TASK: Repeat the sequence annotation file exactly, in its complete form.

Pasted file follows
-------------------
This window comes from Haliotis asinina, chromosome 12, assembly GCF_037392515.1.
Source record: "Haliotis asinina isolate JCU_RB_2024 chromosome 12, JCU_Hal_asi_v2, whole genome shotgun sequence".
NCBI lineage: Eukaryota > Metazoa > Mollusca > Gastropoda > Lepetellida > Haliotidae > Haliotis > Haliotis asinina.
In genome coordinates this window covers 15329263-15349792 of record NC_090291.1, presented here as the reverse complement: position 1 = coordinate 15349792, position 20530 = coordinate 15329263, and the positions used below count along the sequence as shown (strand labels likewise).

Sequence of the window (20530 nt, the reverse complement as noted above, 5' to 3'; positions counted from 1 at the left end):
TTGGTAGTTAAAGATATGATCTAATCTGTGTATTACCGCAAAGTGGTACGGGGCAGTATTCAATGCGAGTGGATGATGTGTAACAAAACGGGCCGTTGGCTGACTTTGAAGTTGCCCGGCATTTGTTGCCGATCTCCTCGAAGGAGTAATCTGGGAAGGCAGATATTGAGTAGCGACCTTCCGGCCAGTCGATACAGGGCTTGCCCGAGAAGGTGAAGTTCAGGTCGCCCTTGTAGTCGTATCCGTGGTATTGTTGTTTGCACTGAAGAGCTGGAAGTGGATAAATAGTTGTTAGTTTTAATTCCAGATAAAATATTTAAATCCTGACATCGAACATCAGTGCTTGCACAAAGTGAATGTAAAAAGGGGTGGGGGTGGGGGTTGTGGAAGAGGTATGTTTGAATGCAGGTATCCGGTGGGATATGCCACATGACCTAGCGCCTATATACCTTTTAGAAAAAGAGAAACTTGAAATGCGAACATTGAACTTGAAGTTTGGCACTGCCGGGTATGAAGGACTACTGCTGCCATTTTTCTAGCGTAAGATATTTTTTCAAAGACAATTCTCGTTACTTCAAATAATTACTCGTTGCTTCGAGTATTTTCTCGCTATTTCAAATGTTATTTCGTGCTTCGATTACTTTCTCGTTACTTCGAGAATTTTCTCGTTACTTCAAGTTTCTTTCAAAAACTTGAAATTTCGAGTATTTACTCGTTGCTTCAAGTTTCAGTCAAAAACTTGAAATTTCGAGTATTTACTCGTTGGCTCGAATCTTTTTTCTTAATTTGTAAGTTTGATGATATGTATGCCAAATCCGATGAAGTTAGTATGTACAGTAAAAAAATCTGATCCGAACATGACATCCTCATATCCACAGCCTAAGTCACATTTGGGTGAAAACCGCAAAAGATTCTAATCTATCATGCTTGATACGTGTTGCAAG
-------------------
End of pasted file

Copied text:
This window comes from Haliotis asinina, chromosome 12, assembly GCF_037392515.1.
Source record: "Haliotis asinina isolate JCU_RB_2024 chromosome 12, JCU_Hal_asi_v2, whole genome shotgun sequence".
NCBI lineage: Eukaryota > Metazoa > Mollusca > Gastropoda > Lepetellida > Haliotidae > Haliotis > Haliotis asinina.
In genome coordinates this window covers 15329263-15349792 of record NC_090291.1, presented here as the reverse complement: position 1 = coordinate 15349792, position 20530 = coordinate 15329263, and the positions used below count along the sequence as shown (strand labels likewise).

Sequence of the window (20530 nt, the reverse complement as noted above, 5' to 3'; positions counted from 1 at the left end):
TTGGTAGTTAAAGATATGATCTAATCTGTGTATTACCGCAAAGTGGTACGGGGCAGTATTCAATGCGAGTGGATGATGTGTAACAAAACGGGCCGTTGGCTGACTTTGAAGTTGCCCGGCATTTGTTGCCGATCTCCTCGAAGGAGTAATCTGGGAAGGCAGATATTGAGTAGCGACCTTCCGGCCAGTCGATACAGGGCTTGCCCGAGAAGGTGAAGTTCAGGTCGCCCTTGTAGTCGTATCCGTGGTATTGTTGTTTGCACTGAAGAGCTGGAAGTGGATAAATAGTTGTTAGTTTTAATTCCAGATAAAATATTTAAATCCTGACATCGAACATCAGTGCTTGCACAAAGTGAATGTAAAAAGGGGTGGGGGTGGGGGTTGTGGAAGAGGTATGTTTGAATGCAGGTATCCGGTGGGATATGCCACATGACCTAGCGCCTATATACCTTTTAGAAAAAGAGAAACTTGAAATGCGAACATTGAACTTGAAGTTTGGCACTGCCGGGTATGAAGGACTACTGCTGCCATTTTTCTAGCGTAAGATATTTTTTCAAAGACAATTCTCGTTACTTCAAATAATTACTCGTTGCTTCGAGTATTTTCTCGCTATTTCAAATGTTATTTCGTGCTTCGATTACTTTCTCGTTACTTCGAGAATTTTCTCGTTACTTCAAGTTTCTTTCAAAAACTTGAAATTTCGAGTATTTACTCGTTGCTTCAAGTTTCAGTCAAAAACTTGAAATTTCGAGTATTTACTCGTTGGCTCGAATCTTTTTTCTTAATTTGTAAGTTTGATGATATGTATGCCAAATCCGATGAAGTTAGTATGTACAGTAAAAAAATCTGATCCGAACATGACATCCTCATATCCACAGCCTAAGTCACATTTGGGTGAAAACCGCAAAAGATTCTAATCTATCATGCTTGATACGTGTTGCAAG